Reading List: What the Fork (WTF)?

WordPress 5.0 – a major milestone, will have the new visual editor, code named Gutenberg, included as the default editor. The WordPress Core Team built fall backs into Gutenberg and also created the plugin called Classic Editor to help sites, that are not yet ready for Gutenberg for various reasons.  In addition, plugins like Gutenberg Ramp and others take the idea further and offer more in-depth and more granular migration paths. A warning, for small business site owner or a content creators, this  post will lead you astray into the weeds, and might be too much inside baseball.

Over the last couple of weeks, a few people came out with their ideas, how they want to cater to the people who don’t want Gutenberg in Core, beyond the already available Methods to avoid Gutenberg.  They oppose Gutenberg in principle. Others fear the Classic Editor might not be around long enough to make it the foundation of a multi-year migration strategy.

You’ll read about the normal WordPress version support, the confirmation by Matt Mullenweg, that the Classic Editor plugin will be around for many years. Then you learn more about software forking in the open-source space as this helps to understand the other two initiatives: ClassicPress and WordPress LTS.  Happy reading! ☮️ 🤗

WordPress Versions and security patches for older versions.

Graphic WordPress Versions (

Several times on twitter or in the support forums, I suggested to people unhappy with Gutenberg as well as the Classic Editor to stay on 4.9.x until they are ready to go Gutenberg.
Some laughed at me “Are you serious?”. Well, yeah. People are not all updating to the lasted WordPress version. Only 62% of active WordPress installs are on version 4.9, the other 38% are working with older versions.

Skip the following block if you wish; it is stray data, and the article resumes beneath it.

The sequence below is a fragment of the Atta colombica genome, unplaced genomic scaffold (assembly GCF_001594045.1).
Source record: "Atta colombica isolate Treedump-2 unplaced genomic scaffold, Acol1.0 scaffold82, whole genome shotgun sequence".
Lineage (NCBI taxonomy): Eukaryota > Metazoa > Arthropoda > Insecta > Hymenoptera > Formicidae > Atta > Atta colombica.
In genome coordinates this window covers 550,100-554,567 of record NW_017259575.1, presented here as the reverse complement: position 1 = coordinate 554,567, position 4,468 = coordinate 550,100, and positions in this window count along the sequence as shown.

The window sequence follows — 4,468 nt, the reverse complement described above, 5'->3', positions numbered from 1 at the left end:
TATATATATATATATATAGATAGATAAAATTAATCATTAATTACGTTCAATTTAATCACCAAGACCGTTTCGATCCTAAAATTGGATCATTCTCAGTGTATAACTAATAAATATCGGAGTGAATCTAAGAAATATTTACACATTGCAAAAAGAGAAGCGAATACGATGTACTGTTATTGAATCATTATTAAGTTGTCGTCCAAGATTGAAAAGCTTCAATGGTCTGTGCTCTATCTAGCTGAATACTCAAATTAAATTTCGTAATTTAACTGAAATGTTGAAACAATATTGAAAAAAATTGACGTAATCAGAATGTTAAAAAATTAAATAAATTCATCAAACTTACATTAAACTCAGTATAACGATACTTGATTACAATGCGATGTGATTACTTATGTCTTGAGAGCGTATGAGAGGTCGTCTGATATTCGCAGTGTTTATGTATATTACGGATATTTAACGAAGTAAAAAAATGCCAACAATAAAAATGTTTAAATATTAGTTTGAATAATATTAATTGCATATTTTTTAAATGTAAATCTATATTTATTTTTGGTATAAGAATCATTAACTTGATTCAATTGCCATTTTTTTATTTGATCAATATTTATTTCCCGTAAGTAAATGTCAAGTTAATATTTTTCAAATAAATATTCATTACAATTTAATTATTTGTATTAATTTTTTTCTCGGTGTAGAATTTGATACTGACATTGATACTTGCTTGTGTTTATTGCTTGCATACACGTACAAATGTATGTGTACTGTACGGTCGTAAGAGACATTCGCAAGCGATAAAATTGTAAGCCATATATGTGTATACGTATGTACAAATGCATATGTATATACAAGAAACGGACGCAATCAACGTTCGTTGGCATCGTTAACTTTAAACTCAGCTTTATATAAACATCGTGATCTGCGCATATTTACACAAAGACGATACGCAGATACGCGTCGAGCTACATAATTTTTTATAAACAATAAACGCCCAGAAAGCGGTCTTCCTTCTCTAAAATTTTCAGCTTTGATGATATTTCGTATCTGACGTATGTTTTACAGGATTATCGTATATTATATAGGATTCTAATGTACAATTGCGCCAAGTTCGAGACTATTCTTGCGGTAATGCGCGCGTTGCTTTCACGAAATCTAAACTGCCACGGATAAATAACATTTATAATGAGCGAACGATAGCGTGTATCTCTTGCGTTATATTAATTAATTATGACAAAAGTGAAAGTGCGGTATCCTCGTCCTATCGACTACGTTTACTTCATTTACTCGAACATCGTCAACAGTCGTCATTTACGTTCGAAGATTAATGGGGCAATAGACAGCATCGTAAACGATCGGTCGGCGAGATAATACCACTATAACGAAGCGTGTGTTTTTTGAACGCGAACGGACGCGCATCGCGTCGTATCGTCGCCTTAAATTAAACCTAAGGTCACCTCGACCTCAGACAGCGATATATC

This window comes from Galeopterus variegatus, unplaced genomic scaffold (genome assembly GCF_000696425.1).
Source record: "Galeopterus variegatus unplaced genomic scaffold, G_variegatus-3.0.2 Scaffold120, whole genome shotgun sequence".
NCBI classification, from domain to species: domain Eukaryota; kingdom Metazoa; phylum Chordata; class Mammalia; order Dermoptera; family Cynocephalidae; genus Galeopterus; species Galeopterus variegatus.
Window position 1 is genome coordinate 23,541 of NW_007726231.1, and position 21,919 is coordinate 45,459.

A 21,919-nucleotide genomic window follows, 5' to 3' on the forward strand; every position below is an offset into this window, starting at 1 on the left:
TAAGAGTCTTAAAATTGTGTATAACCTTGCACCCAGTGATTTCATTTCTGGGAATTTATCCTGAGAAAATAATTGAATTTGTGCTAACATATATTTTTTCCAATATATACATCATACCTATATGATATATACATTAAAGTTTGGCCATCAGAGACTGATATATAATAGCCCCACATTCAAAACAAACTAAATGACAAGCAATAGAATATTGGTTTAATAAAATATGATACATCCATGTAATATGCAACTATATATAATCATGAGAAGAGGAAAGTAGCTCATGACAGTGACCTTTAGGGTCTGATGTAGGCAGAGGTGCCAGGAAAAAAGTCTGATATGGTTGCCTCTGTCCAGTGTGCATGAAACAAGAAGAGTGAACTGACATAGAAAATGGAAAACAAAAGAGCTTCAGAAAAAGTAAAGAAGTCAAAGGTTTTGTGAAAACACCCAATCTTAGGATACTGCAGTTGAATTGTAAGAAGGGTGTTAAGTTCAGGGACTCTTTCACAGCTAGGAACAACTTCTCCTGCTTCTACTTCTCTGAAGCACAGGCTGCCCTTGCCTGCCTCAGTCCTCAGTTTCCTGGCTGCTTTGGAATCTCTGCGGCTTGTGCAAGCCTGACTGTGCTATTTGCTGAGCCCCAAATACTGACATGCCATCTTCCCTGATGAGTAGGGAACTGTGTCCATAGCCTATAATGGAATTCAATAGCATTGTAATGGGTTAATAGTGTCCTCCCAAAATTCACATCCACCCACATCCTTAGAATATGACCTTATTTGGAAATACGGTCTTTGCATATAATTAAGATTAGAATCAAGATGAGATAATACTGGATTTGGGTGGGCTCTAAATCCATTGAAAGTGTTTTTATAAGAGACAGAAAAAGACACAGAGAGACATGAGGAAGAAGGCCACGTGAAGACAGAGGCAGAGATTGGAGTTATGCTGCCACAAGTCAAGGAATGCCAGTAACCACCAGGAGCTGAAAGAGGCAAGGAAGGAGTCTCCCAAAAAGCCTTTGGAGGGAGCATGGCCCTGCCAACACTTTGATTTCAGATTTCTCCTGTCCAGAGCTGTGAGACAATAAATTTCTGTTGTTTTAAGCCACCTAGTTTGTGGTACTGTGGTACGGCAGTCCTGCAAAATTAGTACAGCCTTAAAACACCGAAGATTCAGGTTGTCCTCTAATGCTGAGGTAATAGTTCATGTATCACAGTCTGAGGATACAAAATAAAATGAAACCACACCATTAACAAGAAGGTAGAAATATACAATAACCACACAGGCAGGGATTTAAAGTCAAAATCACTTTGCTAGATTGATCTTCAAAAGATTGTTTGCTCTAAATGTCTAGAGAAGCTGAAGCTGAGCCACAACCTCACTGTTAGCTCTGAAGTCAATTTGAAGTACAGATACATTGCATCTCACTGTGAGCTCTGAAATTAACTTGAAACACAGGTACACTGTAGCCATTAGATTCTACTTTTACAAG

All security updates issues via the Core Team are regularly also patched back to earlier version. The oldest is 3.7 released in October 2013.  It was the first version that made automatic updates available to WordPress sites. The Security Team issues the last Security updates in June 2018 and WordPress 3.7 is now available in version 3.7.24.

Matt Mullenweg on Classic Editor

matt mullenweg wordcamp europe 2018

I love that people are using the Classic Editor plugin! There is an infinite number of ways that WP can be used and not all will be ready for Gutenberg when 5.0 is released, Classic allows people to still be able to update core and stay current with releases, and with the click of a button try out Gutenberg again in the future if they want to. It’s also trivial to maintain because Gutenberg also uses TinyMCE, so Classic Editor users will still get improvements and updates to TinyMCE — I won’t say “forever” but I don’t see any reason why we can’t maintain classic for the edit screen for many years to come.

Matt Mullenweg in a comment on WPTavern on August 24, 2018

What is Software Forking?

“Forking is a Feature” is the title of Anil Dash’ post from 2010 ruminating about the open-source community and marking the point in time when forking went from being the ‘nuclear’ option to a ‘feature’ of creating new things for a projects. He also explains how Git and GitHub facilitated ‘mass-forking’ by design.

In answer to the announced forking of WordPress without Gutenberg – ClassicPress, (more below) Gary Pendergast, composed his version of “Forking is a Feature” for 2018

Both articles highlight that forking is a very healthy way to pursue different paths in software development. Technologists have come to an insight “some problems are better solved with lots of different efforts instead of one committee-built compromise” (Anil Dash)

There a various reasons for the need to postpone or completely forgo a WordPress 5.0 upgrade.

  • Some projects don’t have the budget nor the resources to keep up with the technology.